1. Seeking mental health counseling or life coaching is not a sign that you’re weak or “crazy.” It means that you or someone close to you notice that there are significant changes in your thinking, behaving and lifestyle and it may warrant the advisement and guidance of a professional.

2. When you avoid seeking help for persistent mood changes, personality changes and changes in thinking, including having thoughts of harming yourself or others, you risk those symptoms worsening, making treatment that much more difficult to impact the chemical reactions in the brain once a regimen begins.

3. Mental health treatment not only impacts the person seeking help but it has a direct impact on the individual, her family and her community. Mental health treatment provides options for exactly what treatment might be right for that person, such as individual or family psychotherapy, a support group, spiritual counseling, psychoanalysis, electric convulsive therapy or medication. There’s no one size fits all plan for everybody!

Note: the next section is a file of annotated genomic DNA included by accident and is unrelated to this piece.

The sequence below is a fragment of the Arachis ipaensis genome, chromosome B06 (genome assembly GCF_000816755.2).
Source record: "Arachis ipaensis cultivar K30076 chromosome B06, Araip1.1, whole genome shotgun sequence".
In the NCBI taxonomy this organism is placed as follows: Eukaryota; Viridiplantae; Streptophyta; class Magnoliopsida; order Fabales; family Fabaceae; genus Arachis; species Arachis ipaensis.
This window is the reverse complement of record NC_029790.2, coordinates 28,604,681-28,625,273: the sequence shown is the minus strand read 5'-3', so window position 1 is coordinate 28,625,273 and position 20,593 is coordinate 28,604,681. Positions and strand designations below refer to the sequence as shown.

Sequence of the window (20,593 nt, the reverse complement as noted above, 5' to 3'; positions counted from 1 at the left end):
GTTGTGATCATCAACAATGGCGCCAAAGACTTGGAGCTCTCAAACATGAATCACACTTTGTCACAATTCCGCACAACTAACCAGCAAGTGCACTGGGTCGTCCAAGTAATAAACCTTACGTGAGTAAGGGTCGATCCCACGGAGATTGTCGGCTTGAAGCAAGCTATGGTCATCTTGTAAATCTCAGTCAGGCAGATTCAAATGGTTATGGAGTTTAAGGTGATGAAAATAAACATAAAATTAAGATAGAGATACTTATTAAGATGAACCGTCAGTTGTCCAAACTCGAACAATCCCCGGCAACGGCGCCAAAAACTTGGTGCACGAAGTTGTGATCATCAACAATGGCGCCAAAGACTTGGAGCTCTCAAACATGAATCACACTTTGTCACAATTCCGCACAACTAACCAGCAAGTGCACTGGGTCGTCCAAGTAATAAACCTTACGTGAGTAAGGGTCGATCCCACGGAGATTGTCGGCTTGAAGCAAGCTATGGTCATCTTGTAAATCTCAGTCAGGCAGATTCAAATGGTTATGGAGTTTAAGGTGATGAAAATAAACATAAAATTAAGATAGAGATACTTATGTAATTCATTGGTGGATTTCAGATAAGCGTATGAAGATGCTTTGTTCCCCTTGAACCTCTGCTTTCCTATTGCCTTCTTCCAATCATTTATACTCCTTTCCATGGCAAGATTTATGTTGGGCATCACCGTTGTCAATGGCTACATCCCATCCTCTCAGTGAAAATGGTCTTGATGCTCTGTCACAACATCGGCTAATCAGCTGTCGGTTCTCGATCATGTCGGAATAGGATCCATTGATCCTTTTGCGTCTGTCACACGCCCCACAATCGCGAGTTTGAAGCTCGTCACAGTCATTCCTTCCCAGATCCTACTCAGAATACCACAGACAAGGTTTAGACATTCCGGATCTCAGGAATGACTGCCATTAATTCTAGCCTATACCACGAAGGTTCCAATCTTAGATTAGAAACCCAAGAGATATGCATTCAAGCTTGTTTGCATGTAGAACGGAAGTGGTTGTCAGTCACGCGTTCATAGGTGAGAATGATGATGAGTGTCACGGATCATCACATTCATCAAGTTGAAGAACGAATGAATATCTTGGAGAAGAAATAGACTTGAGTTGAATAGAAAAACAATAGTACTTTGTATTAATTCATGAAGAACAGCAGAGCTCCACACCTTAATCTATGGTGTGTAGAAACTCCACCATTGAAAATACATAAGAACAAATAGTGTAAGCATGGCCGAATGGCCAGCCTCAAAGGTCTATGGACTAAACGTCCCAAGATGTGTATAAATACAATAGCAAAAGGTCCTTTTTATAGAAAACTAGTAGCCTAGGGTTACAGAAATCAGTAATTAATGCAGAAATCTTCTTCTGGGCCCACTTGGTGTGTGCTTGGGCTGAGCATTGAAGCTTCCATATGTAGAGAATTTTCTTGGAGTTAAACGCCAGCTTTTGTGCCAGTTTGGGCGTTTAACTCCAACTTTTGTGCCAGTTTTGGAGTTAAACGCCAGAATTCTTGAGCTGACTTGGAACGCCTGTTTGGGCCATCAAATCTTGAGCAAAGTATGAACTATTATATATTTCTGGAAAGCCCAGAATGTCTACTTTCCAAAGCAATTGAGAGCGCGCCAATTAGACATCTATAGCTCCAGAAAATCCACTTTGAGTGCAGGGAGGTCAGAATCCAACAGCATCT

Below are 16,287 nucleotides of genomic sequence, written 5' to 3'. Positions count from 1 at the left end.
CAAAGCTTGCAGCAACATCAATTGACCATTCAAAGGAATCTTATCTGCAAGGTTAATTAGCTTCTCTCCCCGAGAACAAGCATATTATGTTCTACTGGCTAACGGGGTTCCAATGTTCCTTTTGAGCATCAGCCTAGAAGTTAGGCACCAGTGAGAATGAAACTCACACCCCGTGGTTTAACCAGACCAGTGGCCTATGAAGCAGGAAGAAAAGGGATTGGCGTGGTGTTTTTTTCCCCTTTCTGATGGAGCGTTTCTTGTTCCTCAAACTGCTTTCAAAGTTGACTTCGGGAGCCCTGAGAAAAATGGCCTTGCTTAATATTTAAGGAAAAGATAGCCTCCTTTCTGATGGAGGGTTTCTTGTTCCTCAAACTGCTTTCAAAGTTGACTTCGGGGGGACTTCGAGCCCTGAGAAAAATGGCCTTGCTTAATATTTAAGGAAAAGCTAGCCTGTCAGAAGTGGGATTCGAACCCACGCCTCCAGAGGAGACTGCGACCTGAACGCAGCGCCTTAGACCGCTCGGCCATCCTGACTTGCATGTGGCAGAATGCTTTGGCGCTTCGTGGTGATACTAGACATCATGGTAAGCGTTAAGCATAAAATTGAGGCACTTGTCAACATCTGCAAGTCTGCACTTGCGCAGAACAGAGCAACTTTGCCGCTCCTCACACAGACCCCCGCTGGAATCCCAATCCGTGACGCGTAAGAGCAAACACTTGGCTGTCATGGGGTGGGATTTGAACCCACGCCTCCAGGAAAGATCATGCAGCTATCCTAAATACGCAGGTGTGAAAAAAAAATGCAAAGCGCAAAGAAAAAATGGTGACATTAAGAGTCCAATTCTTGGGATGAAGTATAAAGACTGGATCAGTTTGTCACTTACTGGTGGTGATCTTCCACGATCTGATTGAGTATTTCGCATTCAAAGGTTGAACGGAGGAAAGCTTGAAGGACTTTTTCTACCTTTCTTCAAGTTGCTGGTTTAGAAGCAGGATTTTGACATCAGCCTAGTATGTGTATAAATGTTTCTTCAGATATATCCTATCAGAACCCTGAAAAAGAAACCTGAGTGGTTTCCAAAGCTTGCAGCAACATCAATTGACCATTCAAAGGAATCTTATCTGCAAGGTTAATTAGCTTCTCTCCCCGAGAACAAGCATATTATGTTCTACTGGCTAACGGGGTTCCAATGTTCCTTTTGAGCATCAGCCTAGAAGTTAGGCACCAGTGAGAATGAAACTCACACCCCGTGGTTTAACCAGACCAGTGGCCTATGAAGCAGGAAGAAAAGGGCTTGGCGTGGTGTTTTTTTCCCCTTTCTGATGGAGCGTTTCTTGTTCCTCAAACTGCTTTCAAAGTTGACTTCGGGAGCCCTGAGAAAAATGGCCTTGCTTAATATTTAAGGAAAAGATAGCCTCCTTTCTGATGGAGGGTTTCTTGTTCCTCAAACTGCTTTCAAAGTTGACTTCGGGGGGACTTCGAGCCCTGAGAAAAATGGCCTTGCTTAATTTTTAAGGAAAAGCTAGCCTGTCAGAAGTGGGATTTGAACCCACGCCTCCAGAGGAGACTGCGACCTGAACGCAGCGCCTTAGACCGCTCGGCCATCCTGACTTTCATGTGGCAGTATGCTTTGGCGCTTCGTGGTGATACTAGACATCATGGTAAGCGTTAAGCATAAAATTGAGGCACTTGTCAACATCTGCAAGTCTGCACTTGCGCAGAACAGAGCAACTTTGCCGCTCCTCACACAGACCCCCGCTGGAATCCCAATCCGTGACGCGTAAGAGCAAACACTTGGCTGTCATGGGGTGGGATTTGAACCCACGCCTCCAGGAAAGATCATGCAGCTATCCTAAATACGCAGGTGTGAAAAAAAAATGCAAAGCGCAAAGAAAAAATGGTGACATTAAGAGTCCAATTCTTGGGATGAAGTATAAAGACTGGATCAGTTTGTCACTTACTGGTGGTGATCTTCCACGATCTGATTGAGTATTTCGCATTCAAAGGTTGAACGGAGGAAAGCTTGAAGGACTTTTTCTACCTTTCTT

4. Women who receive mental health counseling at an early onset of symptoms for the most part perform better at work, generally get along well with others, cope better with stress and have overall satisfying and productive lives.

5. And finally, just because there’s still a stigma in the Black and Latino communities about mental health treatment, it doesn’t mean that people aren’t thinking about getting help. It does mean, however, that we’re still not openly talking about it. You may be surprised to discover how your personal disclosure about seeking professional help could inspire someone else to get the help that they need.